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Blog : Posts tagged with ‘holiday’

A Night-Time Terror

Or, a true story of the paranormal from Cornwall

As it’s nearly Hallowe’en, I thought it might be time to post a creepy story. And this is a true creepy story. I posted it originally on my Tumblr, six years ago, as an account of something that happened to K and I when The Children were both still only crawling and we took them away on holiday for the first time, to a holiday cottage on a farm in North Cornwall. It happened a few weeks before I wrote it down, more or less exactly as it is set down here, in the middle of the night just before we were due to leave. I haven’t edited the originally, so “about a month ago” should be read as “September, 2014”.

This is not a ghost story. It has no climatic ending, no plot and no dramatic arc. It is, however, something of a paranormal story. Moreover, the reason it has no plot and no ending is that it is a true story. The reason I’m writing it down is because it was strange enough to merit remembering, and I wanted to write it down before its strangeness was corrupted and faded away.

About a month ago, my partner K and I took our 10-month-old twins away for their first holiday. They had reached the stage of crawling, climbing, and taking an interest in everything they saw, but had not quite mastered their first steps or their first words. Thinking it best not to travel too far away for a first holiday, we hired a cottage on a farm in North Cornwall, in the wedge of land between the River Camel and the sea, the landscape that is famously the home of both King Arthur and the North Cornwall Railway. The cottage was, to be frank, more like a modern bungalow than a stereotypical Cornish cottage; but it was indeed on a small, slightly ramshackle farm, and was surrounded by beautiful countryside. It overlooked rolling hills, small ancient fields divided in haphazard fashion by twisting raised hedges and sunken holloway lanes. It was a beautiful, disorienting landscape: looking out from the picture windows of our cottage’s front room, I was convinced I was looking north or north-east until careful correlation of maps and hedge-lines persuaded me we actually faced southwards. A small ravine led the eye gently towards the distant lights of the nearest town, but otherwise there were no landmarks in sight, not even a church tower or a sign of the nearest village. Not being able to find north is unusual for me: I’m normally fairly good at orienting myself. When I was a child, I read lots of Enid Blyton books in which the characters always wake up on the first day of a holiday and, forgetting they’ve gone on holiday, have no idea where they are. To me, this is an entirely alien concept.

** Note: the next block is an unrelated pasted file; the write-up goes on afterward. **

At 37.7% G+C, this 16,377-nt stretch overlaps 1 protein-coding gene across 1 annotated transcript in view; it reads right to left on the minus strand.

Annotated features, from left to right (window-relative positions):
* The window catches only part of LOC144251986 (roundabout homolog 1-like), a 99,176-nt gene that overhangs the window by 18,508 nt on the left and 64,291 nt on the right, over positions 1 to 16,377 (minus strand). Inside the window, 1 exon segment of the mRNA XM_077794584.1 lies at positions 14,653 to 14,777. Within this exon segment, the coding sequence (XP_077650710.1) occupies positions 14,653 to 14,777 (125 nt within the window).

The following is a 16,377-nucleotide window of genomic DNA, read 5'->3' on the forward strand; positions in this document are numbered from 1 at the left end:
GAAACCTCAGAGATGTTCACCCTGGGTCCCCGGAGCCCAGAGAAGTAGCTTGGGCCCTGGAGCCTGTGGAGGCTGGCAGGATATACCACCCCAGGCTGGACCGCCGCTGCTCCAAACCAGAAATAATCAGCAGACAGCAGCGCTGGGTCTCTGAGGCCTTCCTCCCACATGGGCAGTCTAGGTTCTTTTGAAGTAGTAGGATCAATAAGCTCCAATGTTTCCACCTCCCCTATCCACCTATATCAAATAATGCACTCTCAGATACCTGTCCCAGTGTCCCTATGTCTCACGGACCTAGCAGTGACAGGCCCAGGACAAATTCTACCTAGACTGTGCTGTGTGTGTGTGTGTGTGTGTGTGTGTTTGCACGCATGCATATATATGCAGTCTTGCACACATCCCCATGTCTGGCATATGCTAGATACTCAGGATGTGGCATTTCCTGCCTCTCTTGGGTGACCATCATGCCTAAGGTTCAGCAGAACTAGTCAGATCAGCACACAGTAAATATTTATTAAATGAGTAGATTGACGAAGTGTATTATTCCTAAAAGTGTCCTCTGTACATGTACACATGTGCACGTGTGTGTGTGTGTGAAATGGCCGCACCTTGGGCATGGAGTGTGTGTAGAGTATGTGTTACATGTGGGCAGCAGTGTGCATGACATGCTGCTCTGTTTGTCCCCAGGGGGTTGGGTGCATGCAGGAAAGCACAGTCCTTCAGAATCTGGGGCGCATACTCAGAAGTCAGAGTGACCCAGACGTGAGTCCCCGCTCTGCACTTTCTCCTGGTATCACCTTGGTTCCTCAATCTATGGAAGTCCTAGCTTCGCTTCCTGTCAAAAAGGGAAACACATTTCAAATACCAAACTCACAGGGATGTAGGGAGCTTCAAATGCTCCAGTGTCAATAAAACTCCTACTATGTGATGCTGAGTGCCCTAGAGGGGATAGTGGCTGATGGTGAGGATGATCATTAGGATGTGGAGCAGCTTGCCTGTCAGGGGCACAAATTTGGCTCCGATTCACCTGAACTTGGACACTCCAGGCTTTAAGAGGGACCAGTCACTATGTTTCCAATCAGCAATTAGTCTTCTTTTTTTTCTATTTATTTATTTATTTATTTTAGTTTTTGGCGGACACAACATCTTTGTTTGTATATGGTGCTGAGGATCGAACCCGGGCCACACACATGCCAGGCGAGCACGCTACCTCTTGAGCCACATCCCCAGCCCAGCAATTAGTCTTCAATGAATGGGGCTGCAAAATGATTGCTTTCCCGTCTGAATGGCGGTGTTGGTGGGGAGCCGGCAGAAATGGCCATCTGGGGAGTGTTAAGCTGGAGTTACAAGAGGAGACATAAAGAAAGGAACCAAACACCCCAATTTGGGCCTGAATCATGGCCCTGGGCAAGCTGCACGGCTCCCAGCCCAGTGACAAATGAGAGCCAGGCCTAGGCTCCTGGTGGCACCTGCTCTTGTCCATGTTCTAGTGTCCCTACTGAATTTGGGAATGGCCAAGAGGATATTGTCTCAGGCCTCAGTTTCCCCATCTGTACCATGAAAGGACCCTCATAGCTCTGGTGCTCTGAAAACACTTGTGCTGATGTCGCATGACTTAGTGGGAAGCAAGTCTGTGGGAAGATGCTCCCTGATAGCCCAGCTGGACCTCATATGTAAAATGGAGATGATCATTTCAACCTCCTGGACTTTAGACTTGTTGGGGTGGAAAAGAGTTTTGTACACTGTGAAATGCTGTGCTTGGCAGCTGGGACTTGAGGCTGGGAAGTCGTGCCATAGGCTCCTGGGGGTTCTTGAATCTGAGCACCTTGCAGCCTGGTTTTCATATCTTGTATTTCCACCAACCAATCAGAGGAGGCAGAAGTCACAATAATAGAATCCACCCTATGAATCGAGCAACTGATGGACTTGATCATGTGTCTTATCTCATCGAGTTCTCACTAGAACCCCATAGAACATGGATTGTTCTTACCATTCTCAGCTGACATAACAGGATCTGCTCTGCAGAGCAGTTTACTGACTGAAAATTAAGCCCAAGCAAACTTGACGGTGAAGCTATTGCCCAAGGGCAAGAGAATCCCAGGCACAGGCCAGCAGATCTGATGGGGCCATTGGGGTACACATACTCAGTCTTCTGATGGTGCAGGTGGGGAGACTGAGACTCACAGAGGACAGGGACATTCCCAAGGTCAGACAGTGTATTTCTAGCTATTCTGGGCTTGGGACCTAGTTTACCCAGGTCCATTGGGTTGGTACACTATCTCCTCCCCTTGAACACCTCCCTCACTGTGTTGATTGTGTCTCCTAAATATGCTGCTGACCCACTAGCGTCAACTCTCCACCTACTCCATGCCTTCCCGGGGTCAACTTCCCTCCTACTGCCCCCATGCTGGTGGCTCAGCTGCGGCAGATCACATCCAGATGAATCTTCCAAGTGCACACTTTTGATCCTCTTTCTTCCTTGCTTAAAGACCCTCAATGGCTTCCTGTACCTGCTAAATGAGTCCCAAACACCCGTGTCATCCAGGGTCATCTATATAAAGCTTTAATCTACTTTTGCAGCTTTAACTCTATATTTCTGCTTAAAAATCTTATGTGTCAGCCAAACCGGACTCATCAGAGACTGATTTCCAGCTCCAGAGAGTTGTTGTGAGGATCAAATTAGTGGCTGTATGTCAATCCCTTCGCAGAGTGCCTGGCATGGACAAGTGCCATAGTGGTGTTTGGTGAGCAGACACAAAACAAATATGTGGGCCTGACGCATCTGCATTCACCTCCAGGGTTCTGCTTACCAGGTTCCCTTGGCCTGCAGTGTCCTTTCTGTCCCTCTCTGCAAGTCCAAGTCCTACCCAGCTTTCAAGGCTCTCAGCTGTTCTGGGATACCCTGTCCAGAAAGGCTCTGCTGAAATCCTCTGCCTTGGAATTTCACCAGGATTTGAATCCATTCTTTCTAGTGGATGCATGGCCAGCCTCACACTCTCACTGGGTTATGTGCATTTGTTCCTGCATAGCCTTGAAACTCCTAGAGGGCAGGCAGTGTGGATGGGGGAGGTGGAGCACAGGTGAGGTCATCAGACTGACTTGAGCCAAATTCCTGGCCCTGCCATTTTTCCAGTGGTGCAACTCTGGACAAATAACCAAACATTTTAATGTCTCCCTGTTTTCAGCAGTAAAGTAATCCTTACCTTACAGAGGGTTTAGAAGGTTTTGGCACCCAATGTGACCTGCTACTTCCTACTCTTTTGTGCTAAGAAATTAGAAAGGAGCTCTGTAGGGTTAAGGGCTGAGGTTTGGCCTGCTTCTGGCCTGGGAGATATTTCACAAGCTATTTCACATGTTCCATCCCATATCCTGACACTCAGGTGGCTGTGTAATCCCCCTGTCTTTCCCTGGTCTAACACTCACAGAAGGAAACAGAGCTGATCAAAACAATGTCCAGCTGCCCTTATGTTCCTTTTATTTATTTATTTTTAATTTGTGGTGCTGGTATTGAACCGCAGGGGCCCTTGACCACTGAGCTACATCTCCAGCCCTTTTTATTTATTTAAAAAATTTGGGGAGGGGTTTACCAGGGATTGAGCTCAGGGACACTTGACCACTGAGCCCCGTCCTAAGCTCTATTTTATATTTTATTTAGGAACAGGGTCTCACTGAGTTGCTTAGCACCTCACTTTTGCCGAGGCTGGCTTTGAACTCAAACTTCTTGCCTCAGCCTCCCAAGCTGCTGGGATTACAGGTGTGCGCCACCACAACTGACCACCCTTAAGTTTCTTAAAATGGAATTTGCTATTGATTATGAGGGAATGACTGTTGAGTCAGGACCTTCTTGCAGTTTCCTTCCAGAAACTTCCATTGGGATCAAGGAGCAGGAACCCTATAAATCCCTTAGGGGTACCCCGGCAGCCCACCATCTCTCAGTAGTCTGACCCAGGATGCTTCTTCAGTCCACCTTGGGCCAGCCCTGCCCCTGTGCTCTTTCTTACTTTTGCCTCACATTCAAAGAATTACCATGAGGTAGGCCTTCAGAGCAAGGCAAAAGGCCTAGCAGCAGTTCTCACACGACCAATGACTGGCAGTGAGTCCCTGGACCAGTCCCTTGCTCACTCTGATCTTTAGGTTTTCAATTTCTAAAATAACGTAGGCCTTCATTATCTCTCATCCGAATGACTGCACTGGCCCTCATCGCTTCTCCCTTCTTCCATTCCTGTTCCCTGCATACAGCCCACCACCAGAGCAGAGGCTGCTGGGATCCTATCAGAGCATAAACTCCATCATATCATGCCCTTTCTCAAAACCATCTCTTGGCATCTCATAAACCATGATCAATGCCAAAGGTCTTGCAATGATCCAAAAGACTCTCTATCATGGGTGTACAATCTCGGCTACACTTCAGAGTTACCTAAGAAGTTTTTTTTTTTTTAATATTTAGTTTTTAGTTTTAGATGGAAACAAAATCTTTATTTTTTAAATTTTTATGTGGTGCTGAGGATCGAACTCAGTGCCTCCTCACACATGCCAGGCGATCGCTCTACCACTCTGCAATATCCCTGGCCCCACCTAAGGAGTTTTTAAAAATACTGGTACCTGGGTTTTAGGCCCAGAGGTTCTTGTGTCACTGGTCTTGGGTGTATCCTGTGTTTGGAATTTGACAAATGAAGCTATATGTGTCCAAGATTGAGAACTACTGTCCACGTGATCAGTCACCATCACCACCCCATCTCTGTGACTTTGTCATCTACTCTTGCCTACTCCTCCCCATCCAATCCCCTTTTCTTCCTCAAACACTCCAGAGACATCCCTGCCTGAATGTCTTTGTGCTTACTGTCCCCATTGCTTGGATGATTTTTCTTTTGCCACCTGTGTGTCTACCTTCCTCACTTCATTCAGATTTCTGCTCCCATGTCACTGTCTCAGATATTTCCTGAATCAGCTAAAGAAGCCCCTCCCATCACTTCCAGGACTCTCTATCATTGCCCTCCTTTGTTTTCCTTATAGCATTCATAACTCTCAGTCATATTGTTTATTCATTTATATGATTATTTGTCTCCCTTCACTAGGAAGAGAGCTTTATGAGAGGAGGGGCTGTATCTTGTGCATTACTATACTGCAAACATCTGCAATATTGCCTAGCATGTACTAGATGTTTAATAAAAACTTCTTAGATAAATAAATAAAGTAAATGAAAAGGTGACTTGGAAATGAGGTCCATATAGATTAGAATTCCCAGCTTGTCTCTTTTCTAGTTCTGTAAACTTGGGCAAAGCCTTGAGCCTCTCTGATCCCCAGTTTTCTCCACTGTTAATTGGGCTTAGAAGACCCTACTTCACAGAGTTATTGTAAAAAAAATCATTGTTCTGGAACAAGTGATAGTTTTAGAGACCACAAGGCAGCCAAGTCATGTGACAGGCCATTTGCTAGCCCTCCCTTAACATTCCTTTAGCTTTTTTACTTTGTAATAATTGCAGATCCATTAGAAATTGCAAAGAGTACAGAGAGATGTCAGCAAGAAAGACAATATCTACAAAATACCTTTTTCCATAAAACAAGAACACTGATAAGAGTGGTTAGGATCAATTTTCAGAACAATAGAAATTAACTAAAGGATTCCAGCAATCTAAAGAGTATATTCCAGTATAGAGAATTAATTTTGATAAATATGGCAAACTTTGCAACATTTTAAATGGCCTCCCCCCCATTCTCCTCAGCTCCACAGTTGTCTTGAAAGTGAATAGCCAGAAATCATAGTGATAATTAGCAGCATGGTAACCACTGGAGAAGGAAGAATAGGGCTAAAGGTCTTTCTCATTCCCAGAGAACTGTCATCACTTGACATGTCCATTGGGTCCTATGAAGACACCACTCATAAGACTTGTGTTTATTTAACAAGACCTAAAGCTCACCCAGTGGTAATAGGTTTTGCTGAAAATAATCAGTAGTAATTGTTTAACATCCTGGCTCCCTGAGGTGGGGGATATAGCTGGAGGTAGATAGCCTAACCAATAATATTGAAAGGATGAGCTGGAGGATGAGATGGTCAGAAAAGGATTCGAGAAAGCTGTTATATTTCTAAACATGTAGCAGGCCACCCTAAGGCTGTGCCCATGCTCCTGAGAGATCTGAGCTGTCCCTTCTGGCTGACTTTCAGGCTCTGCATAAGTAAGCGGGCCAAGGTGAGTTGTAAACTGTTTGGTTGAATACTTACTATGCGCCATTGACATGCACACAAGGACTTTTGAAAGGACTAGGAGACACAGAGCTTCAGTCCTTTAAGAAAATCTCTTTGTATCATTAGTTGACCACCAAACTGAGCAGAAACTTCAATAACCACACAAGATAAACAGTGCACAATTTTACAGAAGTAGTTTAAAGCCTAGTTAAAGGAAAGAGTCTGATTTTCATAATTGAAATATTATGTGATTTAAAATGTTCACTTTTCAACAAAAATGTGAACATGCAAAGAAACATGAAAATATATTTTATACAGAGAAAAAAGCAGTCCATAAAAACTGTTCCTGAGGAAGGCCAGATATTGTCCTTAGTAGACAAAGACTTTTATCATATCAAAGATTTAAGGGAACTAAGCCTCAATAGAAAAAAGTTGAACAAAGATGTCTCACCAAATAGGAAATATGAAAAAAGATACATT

We stayed for a week, Saturday to Saturday as is the custom, and greatly enjoyed ourselves; this isn’t the story of our holiday, but suffice to say we had a wonderful time, and returned to our cottage each night to settle down cosily on the sofa. Not having a TV at home, we enjoyed the illicit treat of snuggling up, sleepy babies alongside us in their sleeping bags, quietly watching inane programmes about home redecoration and suchlike.

I wondered a few times just what the night sky looked like on a clear night there, given how dark our cottage felt with the lights out, but most nights, at least when I remembered, the sky was overcast and no stars could be seen. On our final night, though, I needed to go outside, and saw what seemed a perfect black sky, scattered everywhere with starlight pinpricks.

We were cleaning up the kitchen that night, after the babies had settled down to bed, and I said to K, my partner, that we should go outside to look at the stars. It would be romantic, I thought. Outside, though, a mist had started to drift in. Towards the south, the stars were still on show; towards the north the sky was black, and the mist was already thick enough to be noticeable over the hundred yards or so across the farmyard, between our cottage and the farmhouse. “Can we go inside?” said K, nervously. Not to get ahead of things, but she admitted later that, just before this, just as the mist had started to drift around the farm buildings, was the point at which she had started to feel anxious about our surroundings.